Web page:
Here at the UBC Town Hall… I normally don’t blog sessions, but I’ll make an exception in this case, as this is a topic very close to my heart. A group of TAs in the Department of English (my old discipline) are talking about their experiences using weblogs to support their instruction and scholarship.
English TAs have been more or less sustaining themselves as a project for some time now. We have provided hosting and a bit of tech support (and last year did a workshop), but I can’t take the slightest bit of credit for the great work these people are doing. Which is precisely why weblogs are such a great on-campus technology. This stuff scales.
On to the presentation…
Tyson Stolte — stressed the simplicity of using the tools. He also noted that many students who are quiet in class prefer to express themselves in this medium.
Janey Lew — described the many ways a weblog can approach the teaching and learning process, suggesting that “a whole new level of discourse is added to the course”
Duffy Roberts — offers a manifesto:
We use a weblog because
(1) it asserts that thinking about text and the writing about text is not isolated to the classroom,
(2) it offers a site where accountable debate and dialogue between peers and instructors occurs,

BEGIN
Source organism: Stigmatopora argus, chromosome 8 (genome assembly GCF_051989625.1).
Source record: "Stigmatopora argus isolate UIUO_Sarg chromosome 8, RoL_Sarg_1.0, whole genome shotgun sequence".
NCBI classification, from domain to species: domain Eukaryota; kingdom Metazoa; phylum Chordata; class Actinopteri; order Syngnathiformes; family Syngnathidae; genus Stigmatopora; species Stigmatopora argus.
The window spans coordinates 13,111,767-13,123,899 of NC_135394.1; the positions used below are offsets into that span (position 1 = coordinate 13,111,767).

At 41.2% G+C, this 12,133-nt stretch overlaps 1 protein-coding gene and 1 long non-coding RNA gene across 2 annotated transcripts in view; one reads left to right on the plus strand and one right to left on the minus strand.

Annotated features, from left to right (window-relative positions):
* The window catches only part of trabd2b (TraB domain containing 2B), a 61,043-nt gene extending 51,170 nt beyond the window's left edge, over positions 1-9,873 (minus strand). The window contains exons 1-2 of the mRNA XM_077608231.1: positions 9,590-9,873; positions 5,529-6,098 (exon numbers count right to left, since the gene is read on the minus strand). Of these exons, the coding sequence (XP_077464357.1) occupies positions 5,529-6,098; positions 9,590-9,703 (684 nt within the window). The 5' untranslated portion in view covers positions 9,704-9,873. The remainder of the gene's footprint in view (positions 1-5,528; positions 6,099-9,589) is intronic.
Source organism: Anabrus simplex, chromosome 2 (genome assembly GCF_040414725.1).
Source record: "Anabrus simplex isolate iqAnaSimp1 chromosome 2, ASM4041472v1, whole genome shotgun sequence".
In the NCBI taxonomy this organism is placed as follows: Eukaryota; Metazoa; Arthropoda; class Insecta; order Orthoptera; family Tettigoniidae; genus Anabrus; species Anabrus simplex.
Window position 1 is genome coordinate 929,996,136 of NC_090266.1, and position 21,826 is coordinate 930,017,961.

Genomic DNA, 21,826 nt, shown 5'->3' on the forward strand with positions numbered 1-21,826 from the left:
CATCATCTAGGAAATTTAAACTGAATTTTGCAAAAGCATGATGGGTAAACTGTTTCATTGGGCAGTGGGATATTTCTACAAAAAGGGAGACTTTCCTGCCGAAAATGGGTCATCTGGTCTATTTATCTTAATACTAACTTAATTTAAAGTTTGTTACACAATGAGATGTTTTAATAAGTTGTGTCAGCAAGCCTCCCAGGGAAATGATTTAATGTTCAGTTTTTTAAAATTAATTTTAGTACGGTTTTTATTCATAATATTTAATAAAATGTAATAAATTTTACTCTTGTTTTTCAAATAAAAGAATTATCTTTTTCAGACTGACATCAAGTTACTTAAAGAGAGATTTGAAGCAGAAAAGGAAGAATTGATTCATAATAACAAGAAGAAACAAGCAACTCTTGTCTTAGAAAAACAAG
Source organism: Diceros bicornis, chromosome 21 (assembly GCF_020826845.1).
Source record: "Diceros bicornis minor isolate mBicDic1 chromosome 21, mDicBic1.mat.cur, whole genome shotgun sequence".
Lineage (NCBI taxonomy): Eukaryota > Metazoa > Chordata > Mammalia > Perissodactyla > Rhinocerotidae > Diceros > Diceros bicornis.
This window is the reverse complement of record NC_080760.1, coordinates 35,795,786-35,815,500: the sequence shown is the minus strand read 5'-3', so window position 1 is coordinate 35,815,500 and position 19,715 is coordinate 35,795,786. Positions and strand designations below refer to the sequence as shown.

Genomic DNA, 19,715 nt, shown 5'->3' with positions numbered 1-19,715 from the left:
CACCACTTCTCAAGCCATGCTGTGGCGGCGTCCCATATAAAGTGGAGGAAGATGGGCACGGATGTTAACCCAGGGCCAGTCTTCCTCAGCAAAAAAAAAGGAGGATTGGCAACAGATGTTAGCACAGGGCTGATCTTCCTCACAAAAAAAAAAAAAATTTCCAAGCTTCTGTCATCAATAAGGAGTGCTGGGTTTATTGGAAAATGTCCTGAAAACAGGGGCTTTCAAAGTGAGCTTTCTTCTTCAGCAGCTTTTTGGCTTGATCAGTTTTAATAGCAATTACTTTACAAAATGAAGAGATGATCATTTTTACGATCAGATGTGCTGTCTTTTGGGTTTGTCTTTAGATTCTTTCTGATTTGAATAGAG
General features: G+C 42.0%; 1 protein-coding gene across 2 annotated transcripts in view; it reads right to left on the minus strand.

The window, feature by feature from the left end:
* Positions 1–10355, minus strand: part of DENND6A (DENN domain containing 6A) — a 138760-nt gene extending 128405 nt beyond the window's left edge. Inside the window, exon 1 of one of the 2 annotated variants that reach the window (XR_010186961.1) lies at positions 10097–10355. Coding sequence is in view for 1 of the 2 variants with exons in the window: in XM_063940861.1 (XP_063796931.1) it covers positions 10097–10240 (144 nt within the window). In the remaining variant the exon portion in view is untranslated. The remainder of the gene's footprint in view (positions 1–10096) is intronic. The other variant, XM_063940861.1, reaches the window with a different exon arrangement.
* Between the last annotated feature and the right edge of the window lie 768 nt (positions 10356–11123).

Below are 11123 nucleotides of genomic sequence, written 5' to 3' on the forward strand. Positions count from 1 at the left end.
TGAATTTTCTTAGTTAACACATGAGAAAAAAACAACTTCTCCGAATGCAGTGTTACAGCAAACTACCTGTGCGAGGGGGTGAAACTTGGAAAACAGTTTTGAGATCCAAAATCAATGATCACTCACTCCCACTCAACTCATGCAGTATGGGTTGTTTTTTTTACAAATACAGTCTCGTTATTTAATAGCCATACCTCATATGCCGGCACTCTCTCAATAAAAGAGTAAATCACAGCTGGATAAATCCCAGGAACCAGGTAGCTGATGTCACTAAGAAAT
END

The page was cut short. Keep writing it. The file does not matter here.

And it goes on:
(3) it addresses learning how to engage with a community of thinkers and allows an alternate medium for voices to be heard,
(4) it allows students to practice the writing of what they are thinking on a ongoing and regular basis,
(5) it allows and encourages the revision of writing, and authorizes a writing-as-process approach.
Denise Hubert — says “weblogging embodies my teaching philosophy. It promotes real engagement with the text. The students decide what is important, and share resources.
Denise is also doing a fine short overview of RSS and Bloglines. And used it to demonstrate how the efforts of the cohort inform each other. (Which I suppose is why they don’t need me any more — sob.)
I’m a lousy conference blogger — all these people are far more interesting and articulate than I am making them sound. Right now they are blowing the audience away with descriptions of how the open discussions bring in students from other courses (and other professors) into the discussion. Which non-bloggers in the audience are finding hard to believe.
I did a short audio interview with Denise that should be up shortly.